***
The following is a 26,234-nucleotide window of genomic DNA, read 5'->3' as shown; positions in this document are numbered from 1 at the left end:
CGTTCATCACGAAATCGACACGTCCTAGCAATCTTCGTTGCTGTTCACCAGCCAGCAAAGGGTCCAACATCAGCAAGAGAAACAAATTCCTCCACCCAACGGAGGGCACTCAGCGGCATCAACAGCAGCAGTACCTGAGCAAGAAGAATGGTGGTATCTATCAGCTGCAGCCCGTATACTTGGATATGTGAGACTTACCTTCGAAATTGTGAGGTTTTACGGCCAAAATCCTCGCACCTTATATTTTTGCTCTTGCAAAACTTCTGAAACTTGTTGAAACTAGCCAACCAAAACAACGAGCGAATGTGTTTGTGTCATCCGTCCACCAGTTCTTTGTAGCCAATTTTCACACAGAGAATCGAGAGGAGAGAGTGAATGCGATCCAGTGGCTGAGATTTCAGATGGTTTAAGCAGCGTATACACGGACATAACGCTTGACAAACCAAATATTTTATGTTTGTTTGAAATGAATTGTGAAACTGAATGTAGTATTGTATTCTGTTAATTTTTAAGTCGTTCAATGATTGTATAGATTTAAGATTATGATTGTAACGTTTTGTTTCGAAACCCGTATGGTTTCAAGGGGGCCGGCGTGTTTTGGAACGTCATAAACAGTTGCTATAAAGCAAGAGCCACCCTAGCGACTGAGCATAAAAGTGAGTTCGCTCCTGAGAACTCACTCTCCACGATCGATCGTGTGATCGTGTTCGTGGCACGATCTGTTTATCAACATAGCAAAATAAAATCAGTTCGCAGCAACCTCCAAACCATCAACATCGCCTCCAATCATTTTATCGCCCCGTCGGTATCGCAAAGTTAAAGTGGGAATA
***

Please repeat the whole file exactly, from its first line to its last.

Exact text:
The following is a 26,234-nucleotide window of genomic DNA, read 5'->3' as shown; positions in this document are numbered from 1 at the left end:
CGTTCATCACGAAATCGACACGTCCTAGCAATCTTCGTTGCTGTTCACCAGCCAGCAAAGGGTCCAACATCAGCAAGAGAAACAAATTCCTCCACCCAACGGAGGGCACTCAGCGGCATCAACAGCAGCAGTACCTGAGCAAGAAGAATGGTGGTATCTATCAGCTGCAGCCCGTATACTTGGATATGTGAGACTTACCTTCGAAATTGTGAGGTTTTACGGCCAAAATCCTCGCACCTTATATTTTTGCTCTTGCAAAACTTCTGAAACTTGTTGAAACTAGCCAACCAAAACAACGAGCGAATGTGTTTGTGTCATCCGTCCACCAGTTCTTTGTAGCCAATTTTCACACAGAGAATCGAGAGGAGAGAGTGAATGCGATCCAGTGGCTGAGATTTCAGATGGTTTAAGCAGCGTATACACGGACATAACGCTTGACAAACCAAATATTTTATGTTTGTTTGAAATGAATTGTGAAACTGAATGTAGTATTGTATTCTGTTAATTTTTAAGTCGTTCAATGATTGTATAGATTTAAGATTATGATTGTAACGTTTTGTTTCGAAACCCGTATGGTTTCAAGGGGGCCGGCGTGTTTTGGAACGTCATAAACAGTTGCTATAAAGCAAGAGCCACCCTAGCGACTGAGCATAAAAGTGAGTTCGCTCCTGAGAACTCACTCTCCACGATCGATCGTGTGATCGTGTTCGTGGCACGATCTGTTTATCAACATAGCAAAATAAAATCAGTTCGCAGCAACCTCCAAACCATCAACATCGCCTCCAATCATTTTATCGCCCCGTCGGTATCGCAAAGTTAAAGTGGGAATA